The Preakness Trophy

A history of the Woodlawn Vase Preakness Trophy and Michael Galmer's connection to it

Sculpture artist Michael Galmer's Woodlawn Vase Preakness Trophy.
Photography by Richard Goodbody
The Baltimore Sun article on silver sculpture artist Michael Galmer in 2011.
The Baltimore Sun, 2011

The Take-home Woodlawn Vase

By Candus Thomson

No one gets to take the Woodlawn Vase home anymore.

Jeanne Murray Vanderbilt made sure of that in 1953 after her husband’s horse, Native Dancer, won the Preakness by a neck. She was not going to be responsible for the 3-foot-tall, 30 pound solid sterling silver trophy the winning owner was entitled to keep until the next year’s race.

So she gave it back.

The next year - and for the 56 years since - owners have been getting a one-third replica of the original, which sits gleaming in a case at the Baltimore Museum of Art.

The perpetual trophy, appraised at more than $1 million, will have its coming out party on Saturday, escorted to its place of honor in the winner’s circle by white-gloved members of Maryland’s National Guard.

It doesn’t take much to get it ready.

“We do as little as possible,” says David Curry, a BMA senior curator. “And we don’t use Brillo.”

That minimalist approach to the museum’s tender loving care has probably saved the 151-year-old Woodlawn Vase from the indignities differed by other trophies. Hockey’s Stanley Cup has been dropped in a celebratory bonfire, kicked into a canal and abandoned along a roadside. America’s Cup, the oldest trophy in international sports and yachting’s most coveted prize, was demolished by a sledgehammer in 1997. And this year, soccer’s Copa del Rey trophy was dropped and crushed by a bus.

“We pray,” replies Curry, when asked what the museum does when the Woodlawn Vase in beyond the museum walls. “It’s very fragile. It has to be handled with great care.”

That’s why the replicas have been a godsend.

Like the vase itself, the Woodlawn replica has a history, too. And like the race itself, it belongs to Baltimore.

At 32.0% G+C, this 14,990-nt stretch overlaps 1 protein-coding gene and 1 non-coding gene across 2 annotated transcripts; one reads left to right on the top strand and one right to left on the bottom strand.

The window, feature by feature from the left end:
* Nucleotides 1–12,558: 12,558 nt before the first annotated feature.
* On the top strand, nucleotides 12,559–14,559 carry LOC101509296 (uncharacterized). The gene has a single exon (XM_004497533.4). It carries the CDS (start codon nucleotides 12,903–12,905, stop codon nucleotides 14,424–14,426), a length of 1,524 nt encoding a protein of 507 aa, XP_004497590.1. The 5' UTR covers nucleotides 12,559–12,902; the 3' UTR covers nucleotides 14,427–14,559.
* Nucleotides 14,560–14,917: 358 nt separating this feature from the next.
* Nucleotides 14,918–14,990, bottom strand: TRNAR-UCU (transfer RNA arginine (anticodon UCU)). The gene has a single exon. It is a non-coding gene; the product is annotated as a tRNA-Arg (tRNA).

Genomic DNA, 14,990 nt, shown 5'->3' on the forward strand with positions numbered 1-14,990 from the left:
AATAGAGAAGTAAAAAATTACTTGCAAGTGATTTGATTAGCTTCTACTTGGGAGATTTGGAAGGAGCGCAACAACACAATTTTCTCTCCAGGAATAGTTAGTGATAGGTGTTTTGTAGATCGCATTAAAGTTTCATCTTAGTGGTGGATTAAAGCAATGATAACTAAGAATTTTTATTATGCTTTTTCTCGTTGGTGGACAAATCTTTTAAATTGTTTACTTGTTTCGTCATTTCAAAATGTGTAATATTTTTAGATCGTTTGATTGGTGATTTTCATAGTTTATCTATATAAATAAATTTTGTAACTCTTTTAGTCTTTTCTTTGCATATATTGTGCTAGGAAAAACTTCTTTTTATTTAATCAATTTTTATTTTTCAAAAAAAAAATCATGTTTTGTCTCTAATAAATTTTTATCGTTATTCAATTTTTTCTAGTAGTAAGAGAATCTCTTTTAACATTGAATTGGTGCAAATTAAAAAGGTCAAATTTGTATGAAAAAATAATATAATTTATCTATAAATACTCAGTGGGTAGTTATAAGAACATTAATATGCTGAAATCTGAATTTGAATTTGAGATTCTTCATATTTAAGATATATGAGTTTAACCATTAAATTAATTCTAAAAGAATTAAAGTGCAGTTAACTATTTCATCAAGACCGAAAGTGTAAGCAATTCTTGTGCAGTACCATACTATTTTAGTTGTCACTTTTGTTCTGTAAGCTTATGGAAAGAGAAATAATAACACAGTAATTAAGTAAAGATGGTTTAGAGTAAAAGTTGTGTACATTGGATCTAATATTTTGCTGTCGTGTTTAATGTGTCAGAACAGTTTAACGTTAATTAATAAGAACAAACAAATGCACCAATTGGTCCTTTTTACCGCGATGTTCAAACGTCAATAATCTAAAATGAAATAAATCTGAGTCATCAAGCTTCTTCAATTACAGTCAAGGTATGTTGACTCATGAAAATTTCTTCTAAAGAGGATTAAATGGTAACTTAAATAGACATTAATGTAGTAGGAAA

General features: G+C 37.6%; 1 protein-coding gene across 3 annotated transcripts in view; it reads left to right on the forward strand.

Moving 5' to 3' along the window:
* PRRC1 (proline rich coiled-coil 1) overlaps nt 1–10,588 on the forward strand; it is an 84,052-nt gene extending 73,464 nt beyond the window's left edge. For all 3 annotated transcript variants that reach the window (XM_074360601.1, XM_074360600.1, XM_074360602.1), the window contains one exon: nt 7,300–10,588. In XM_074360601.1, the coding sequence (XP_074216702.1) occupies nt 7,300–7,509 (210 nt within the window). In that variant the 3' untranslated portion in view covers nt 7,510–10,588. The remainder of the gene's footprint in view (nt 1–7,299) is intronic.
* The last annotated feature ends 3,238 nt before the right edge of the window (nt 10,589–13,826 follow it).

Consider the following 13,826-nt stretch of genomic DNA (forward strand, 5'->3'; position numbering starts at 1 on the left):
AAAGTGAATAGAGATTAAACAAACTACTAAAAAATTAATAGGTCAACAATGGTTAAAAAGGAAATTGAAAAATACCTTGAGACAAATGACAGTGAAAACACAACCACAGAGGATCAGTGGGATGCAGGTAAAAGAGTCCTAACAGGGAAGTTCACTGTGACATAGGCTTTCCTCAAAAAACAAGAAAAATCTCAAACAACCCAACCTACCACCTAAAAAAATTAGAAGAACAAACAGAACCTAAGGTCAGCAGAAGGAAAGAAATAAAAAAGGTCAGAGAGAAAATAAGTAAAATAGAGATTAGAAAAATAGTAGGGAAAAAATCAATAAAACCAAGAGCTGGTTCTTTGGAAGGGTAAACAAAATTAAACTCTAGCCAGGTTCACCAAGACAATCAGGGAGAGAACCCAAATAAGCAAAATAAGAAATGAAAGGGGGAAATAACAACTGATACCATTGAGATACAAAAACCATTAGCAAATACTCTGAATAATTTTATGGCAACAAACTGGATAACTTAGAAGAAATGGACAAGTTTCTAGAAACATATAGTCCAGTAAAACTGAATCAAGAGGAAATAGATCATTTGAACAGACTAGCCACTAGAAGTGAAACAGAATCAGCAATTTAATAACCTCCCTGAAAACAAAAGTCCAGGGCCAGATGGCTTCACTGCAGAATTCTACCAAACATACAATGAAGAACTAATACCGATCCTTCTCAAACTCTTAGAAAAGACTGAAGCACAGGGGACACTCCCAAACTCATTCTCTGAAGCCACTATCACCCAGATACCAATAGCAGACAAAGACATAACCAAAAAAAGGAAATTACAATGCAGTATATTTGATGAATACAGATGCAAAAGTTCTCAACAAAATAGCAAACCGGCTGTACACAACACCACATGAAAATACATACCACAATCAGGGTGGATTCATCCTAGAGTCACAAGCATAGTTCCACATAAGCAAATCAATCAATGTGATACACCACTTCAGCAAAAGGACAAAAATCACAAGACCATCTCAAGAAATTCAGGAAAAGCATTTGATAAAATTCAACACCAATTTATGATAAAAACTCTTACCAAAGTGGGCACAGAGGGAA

The job of turning more than 12 pounds of silver into the foot-tall trophy belongs to Jim Stieff, 59, whose family began making silverware and decorative pieces at Liberty and West Fayette streets in 1892.

The Stieff name became known in both the sports world - the company made trophies for tennis, horse racing and yachting - and high society with its work at the White House and Colonial Williamsburg.

Despite the fact that the company was swallowed up more than once by larger corporations before finally being abandoned, Stieff never relinquished his grip on the molds used to make the Woodlawn replica. When he finally struck out on his own about six years ago, he took everything to Michael Izrael, a Russian immigrant with a doctorate in physics and chemistry and a love of silversmithing.

Izrael devised a new set of molds to take advantage of a proprietary casting process that creates a better replica.

“It’s a lot of parts,” says Izrael from his Queens, N.Y., shop. “Fourteen large parts and 36 little parts. It’s like a Christmas tree and ornaments.”

Soldering takes time and patience.

“When it’s small it’s always complicated. You need a magnifying glass to work or you make it ugly. Any small mistake on the nose or ear - agggh. It’s not easy,” says Izrael.

Then comes assembly and buffing and polishing. Three months after he starts, Izrael calls Stieff to make the delivery to Pimlico.

“He carries it off like the KGB or CIA,” says Izrael, laughing.

Once, Stieff had to stay overnight in New York City before returning to Baltimore. What to do?

“You can’t leave it in the garage, you can’t walk into a hotel lobby,” says Andrea Stieff, Jim’s wife.

So Stieff went to his daughter’s apartment, put the trophy on the living room table and watched it from the sofa all night.

After the race is over, Stieff delivers the Woodlawn replica to Nick Taylor’s shop in Owings Mills, where the winning owner’s name and the horses name are engraved in the polished finish.

“It takes a community of artisans to make the Woodlawn replica. It’s not push a button and it’s done,” says Stieff.

But what happens in these days of multiple owners of a single horse?

Sometimes, they take turns displaying it. But other times the owners - Stieff won’t say which ones - ask Preakness officials to order an extra.

“It depends how bad they want it,” says Stieff, smiling. “If you melted it down it would be $8,000 worth of silver, so it’s not cheap. On the other hand, you can’t go out to Macy’s and just get one.”

There’s one other thing Stieff, Izrael and Taylor do. They make the trophies for the winning jockey and trainer.

“Five years ago, Gloria Cinquegrani really challenged us to come up with something that was tied to the Woodlawn Vase,” says Stieff of the Maryland Jockey Club official. “At that time, they got Revere bowls. They were nice, but they didn’t relate to the trophy.

“We took the base of the Woodlawn Vase and made a one-half size replica loving cup. Now they get something that’s part of the Preakness and part of the history.”